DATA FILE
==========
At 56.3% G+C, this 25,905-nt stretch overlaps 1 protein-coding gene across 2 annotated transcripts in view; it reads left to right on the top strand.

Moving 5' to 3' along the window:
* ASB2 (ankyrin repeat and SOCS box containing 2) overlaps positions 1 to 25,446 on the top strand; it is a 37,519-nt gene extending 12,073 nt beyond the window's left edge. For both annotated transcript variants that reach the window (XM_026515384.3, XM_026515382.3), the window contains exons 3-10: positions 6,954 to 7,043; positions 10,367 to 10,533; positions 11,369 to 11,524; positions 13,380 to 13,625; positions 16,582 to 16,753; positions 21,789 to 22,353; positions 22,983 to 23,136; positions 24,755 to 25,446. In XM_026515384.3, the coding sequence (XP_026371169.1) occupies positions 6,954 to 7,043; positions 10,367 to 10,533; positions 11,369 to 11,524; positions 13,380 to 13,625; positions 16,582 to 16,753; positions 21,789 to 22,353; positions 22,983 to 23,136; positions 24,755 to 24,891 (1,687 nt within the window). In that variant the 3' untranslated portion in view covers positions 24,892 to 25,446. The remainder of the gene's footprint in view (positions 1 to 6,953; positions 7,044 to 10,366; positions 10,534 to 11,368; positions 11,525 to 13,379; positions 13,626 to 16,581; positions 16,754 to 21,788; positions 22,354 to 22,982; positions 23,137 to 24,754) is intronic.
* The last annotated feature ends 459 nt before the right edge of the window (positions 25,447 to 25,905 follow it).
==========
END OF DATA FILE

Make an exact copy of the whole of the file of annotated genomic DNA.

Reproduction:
At 56.3% G+C, this 25,905-nt stretch overlaps 1 protein-coding gene across 2 annotated transcripts in view; it reads left to right on the top strand.

Moving 5' to 3' along the window:
* ASB2 (ankyrin repeat and SOCS box containing 2) overlaps positions 1 to 25,446 on the top strand; it is a 37,519-nt gene extending 12,073 nt beyond the window's left edge. For both annotated transcript variants that reach the window (XM_026515384.3, XM_026515382.3), the window contains exons 3-10: positions 6,954 to 7,043; positions 10,367 to 10,533; positions 11,369 to 11,524; positions 13,380 to 13,625; positions 16,582 to 16,753; positions 21,789 to 22,353; positions 22,983 to 23,136; positions 24,755 to 25,446. In XM_026515384.3, the coding sequence (XP_026371169.1) occupies positions 6,954 to 7,043; positions 10,367 to 10,533; positions 11,369 to 11,524; positions 13,380 to 13,625; positions 16,582 to 16,753; positions 21,789 to 22,353; positions 22,983 to 23,136; positions 24,755 to 24,891 (1,687 nt within the window). In that variant the 3' untranslated portion in view covers positions 24,892 to 25,446. The remainder of the gene's footprint in view (positions 1 to 6,953; positions 7,044 to 10,366; positions 10,534 to 11,368; positions 11,525 to 13,379; positions 13,626 to 16,581; positions 16,754 to 21,788; positions 22,354 to 22,982; positions 23,137 to 24,754) is intronic.
* The last annotated feature ends 459 nt before the right edge of the window (positions 25,447 to 25,905 follow it).